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Emergency Kit Basics

THE BASICS OF EMERGENCY PREPAREDNESS: – BUILD A KIT:

Your basic emergency kit should include:

Water — one gallon of drinking water per person per day
Food — ready to eat or requiring minimal water
Manual can opener and other cooking supplies
Plates, utensils and other feeding supplies
First Aid Kit and instructions
A copy of important documents & phone numbers
Warm clothes and rain gear for each family member.
Heavy work gloves
Disposable camera
Unscented liquid household bleach and an eyedropper for water purification
Personal hygiene items including toilet paper, feminine supplies, hand sanitizer and soap
Plastic sheeting, duct tape and utility knife for covering broken windows
Tools such as a crowbar, hammer & nails, staple gun, adjustable wrench and bungee cords.
Blanket or sleeping bag
Large heavy duty plastic bags and a plastic bucket for waste and sanitation
Diapers and other items for babies and small children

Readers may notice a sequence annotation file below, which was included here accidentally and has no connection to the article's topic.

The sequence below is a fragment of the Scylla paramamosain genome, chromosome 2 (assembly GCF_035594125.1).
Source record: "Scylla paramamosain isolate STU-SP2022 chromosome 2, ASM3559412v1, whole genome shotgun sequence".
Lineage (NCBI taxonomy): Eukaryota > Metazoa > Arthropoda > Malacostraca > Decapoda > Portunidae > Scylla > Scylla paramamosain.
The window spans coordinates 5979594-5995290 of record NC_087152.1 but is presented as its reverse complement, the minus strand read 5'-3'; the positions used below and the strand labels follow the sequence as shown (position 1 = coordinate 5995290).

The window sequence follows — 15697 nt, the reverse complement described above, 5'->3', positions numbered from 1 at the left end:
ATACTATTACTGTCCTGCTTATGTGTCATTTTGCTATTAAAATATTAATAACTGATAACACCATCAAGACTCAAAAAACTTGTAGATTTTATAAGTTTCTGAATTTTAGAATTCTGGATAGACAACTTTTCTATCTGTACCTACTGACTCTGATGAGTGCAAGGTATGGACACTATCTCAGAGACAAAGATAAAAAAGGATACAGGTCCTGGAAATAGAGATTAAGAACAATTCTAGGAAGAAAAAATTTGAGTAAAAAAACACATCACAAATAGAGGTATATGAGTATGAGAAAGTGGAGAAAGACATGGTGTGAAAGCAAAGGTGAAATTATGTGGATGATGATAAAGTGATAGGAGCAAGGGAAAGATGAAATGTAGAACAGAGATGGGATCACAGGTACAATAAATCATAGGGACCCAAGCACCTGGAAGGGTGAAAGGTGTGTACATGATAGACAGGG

Special need items for family members with mobility issues such as an extra cane or manual wheelchair in case there is no power for recharging an electric wheelchair.
Extra tips for seniors and people with disabilities
Set up a Personal Support network – Designate someone to check on you in an emergency and to help with evacuation or sheltering-in-place.
Personal Care Assistance – If you receive assistance from a home healthcare agency or in-home support provider, find out how the provider will respond in an emergency. Designate backup or alternative providers that you can contact in an emergency.
For Persons using a wheelchair: Plan for how you will evacuate in an emergency and discuss it with your care providers. If you use a motorized wheelchair, have a manual wheelchair as a backup.
For Persons who are Blind or Visually Impaired: Keep an extra collapsible cane by your bed. Attach a whistle to the cane; use it if you need to attract attention. Exercise caution when moving around after an earthquake; items may fall and block paths that are normally unobstructed.
For Persons who are Hearing Impaired: Keep extra batteries for your hearing aids with emergency supplies. Consider storing your hearing aids in a container attached to your nightstand or bedpost, so you can locate them quickly after a disaster.

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